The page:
by Andreas Kretschmar | 233,817 words

The English translation of the Bodhisattvacharyavatara (“entering the conduct of the bodhisattvas”), a Sanskrit text with Tibetan commentary. This book explains the bodhisattva concept and gives guidance to the Buddhist practitioner following the Mahāyāna path towards the attainment of enlightenment. The text was written in Sanskrit by Shantideva ...

In his preface Khenpo Kunpal includes his declaration of respect [mchod par brjod pa], his pledge to compose the commentary [rtsom par dam bca' ba], and a foreword [sgo brjod]. Text sections 38-42 cover the declaration of respect, text section 43 is the pledge to compose this commentary, and text section 44 is a short foreword. Text sections 45-133 introduce the prefatory topics. The actual commentary begins at text section 134.

In his declaration of respect, Khenpo Kunpal pays homage to his meditation deity and to the lineage of masters through whom the Buddhist teachings came down to him. This lineage begins with Buddha Śākyamuni, continuing on through the great bodhisattvas such as Maitreya, Mañjughoṣa ['jam pa'i dbyangs], the sixteen elders, the seven heirs to the doctrine, the great paṇḍitas and siddhas of India, the Tibetan translators, and all the great masters of the Old and New Translation Schools of Tibetan Buddhism, down to Khenpo Kunpal's root guru, Paltrül Rinpoche.

When the scholars of India and Tibet composed a treatise or a commentary they would always start out with lines of homage to their favored deity-form of the Buddha, called the declaration of respect [mchod par brjod pa]. The purpose of this was to invoke the blessing of the Buddha and to dispel any obstacles that might hinder their composition. 'Declaration of respect' means 'to make respectful praises' [gus bstod byed pa] or 'to supplicate the objects of offering' [mchod yul la gsol ba 'debs pa], as well as meaning 'to offer prostrations' [phyag 'tshal ba].

Both Mahāyāna and Vajrayāna Buddhism emphazise the importance of this direct link between devotion to one's root guru, the downpour of the Buddha's blessings, and the dawn of realization within one's own mind-stream. While the sūtra tradition considers the guru to be similar to the Buddha [sangs rgyas 'dra bo], the tantric tradition considers the guru to be the actual Buddha in person [sangs rgyas dngos]. The guru is regarded as the root of blessings. If the blessings of the guru do not enter into one's mind, the mind's full potential can never be actualized.

Respect is declared out of the intent to fully actualize the mind's potential [sems kyi nus pa rab tu sad phyir du]. If you compose a book, teach the dharma, enter into a debate or into your private meditation, you must always begin by bringing the blessings of your gurus down upon you through a supplication which opens up your heart and mind [sems kha phye ba'i phyir du]. This will saturate your mind-stream with blessings and so lead you to realization.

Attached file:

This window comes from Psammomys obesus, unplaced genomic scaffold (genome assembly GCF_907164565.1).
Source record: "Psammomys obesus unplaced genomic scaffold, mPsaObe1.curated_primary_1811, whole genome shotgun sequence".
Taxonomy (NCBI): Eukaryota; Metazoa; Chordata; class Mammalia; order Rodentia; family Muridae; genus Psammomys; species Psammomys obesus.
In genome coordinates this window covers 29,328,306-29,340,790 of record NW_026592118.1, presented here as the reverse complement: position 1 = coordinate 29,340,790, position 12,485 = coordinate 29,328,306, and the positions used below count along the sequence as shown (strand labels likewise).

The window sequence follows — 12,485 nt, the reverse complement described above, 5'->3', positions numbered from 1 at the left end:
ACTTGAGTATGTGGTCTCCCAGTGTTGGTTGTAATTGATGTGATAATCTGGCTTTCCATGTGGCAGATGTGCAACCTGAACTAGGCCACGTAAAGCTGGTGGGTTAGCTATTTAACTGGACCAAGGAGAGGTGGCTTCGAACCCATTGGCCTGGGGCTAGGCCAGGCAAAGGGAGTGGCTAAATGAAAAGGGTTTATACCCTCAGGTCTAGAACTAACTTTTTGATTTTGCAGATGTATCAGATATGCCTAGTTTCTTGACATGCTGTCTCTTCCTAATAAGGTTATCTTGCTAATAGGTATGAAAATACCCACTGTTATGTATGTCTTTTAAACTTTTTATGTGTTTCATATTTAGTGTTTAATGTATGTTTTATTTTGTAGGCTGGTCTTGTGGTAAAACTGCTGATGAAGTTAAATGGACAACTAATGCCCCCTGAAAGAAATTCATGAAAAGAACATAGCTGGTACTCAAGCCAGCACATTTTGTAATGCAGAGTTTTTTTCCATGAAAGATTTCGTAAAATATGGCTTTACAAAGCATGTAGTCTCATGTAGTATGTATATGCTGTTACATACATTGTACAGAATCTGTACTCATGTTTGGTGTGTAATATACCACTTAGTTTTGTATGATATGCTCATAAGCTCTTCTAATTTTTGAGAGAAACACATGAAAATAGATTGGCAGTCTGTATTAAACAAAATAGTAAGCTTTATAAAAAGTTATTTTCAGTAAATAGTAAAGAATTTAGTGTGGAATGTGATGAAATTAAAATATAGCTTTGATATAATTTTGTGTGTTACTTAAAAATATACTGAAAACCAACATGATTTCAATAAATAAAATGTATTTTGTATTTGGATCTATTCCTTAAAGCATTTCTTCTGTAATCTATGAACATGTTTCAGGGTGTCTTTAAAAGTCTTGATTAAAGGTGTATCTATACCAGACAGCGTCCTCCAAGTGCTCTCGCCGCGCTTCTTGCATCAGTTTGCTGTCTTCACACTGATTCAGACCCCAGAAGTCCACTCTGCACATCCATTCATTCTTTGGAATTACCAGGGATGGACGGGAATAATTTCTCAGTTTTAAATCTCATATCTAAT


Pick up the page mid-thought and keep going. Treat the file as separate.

Khenpo Kunpal first pays homage in Sanskrit to his chosen meditation deity, the bodhisattva Mañjuśrī, whom Khenpo Kunpal, due to his pure perception and devotion, views as identical to his root guru, Paltrül Rinpoche.

'Declaration of respect' [mchod par brjod pa] also has the connotation of 'declaring one's respect to sublime objects' [yul dam pa rnams la mchod par brjod pa].

'Sublime objects', objects worthy of refuge [skyabs 'os pa], refers, in the context of a Mahāyāna treatise such as this book, to the three jewels:

  1. the jewel of the Buddha,
  2. the jewel of the dharma, and
  3. the jewel of the saṃgha.

The Mahāyāna saṃgha refers particularly to the bodhisattvas who dwell on the bodhisattva levels of realization, the ten bhumis.

When Khenpo Kunpal says homage to the teacher Mañjuśrī, he pays respect to Mañjuśrī with his body, speech, and mind [lus ngag yid gsum gyi sgo nas phyag 'tshal ba]. In doing so, he simultaneously acknowledges [khas len pa] the Buddha as his teacher, the dharma as his path, and the saṃgha as his companions along the path. This is possible since all three jewels are embodied within the form of the teacher Mañjuśrī. This declaration of respect is an expression of the faith [dad pa], devotion [mos gus], conviction [yid ches pa], and certainty [nges shes] which Khenpo Kunpal places in the buddha dharma, in his meditation deity, and in his sublime teacher, Paltrül Rinpoche.

Declaring one's respect before composing a treatise renders it beneficial for manifold sentient beings. If future students of the dharma find such a treatise, they will have faith in it, as they will be able to immediately recognize it as a Buddhist textbook [sangs rgyas kyi chos lugs kyi gzhung]. The declaration will inspire their faith and trust in the treatise [gzhung la dad pa dang yid ches]. If the author did not declare his respect to the buddhas at the very beginning of his treatise, future readers might have cause to doubt its validity.

A 'declaration of respect' [mchod par brjod pa] is not the same thing as a 'presenting of offerings' [mchod pa 'bul ba]. The 'declaration of respect' has several purposes: to cause any possible obstacles or adversities which might arise in the course of composing the treatise to subside, as well as to enable the author to successfully complete his composition free of obstacles in the beginning, during the middle, or at the end of the writing process. Beginning the treatise with such a declaration will inspire faith and trust in the reader and will sow an important seed of liberation [thar pa'i sa bon] in the reader's mind-stream.

Let's grow together!

I humbly request your help to keep doing what I do best: provide the world with unbiased sources, definitions and images. Your donation direclty influences the quality and quantity of knowledge, wisdom and spiritual insight the world is exposed to.

Let's make the world a better place together!

Like what you read? Consider supporting this website: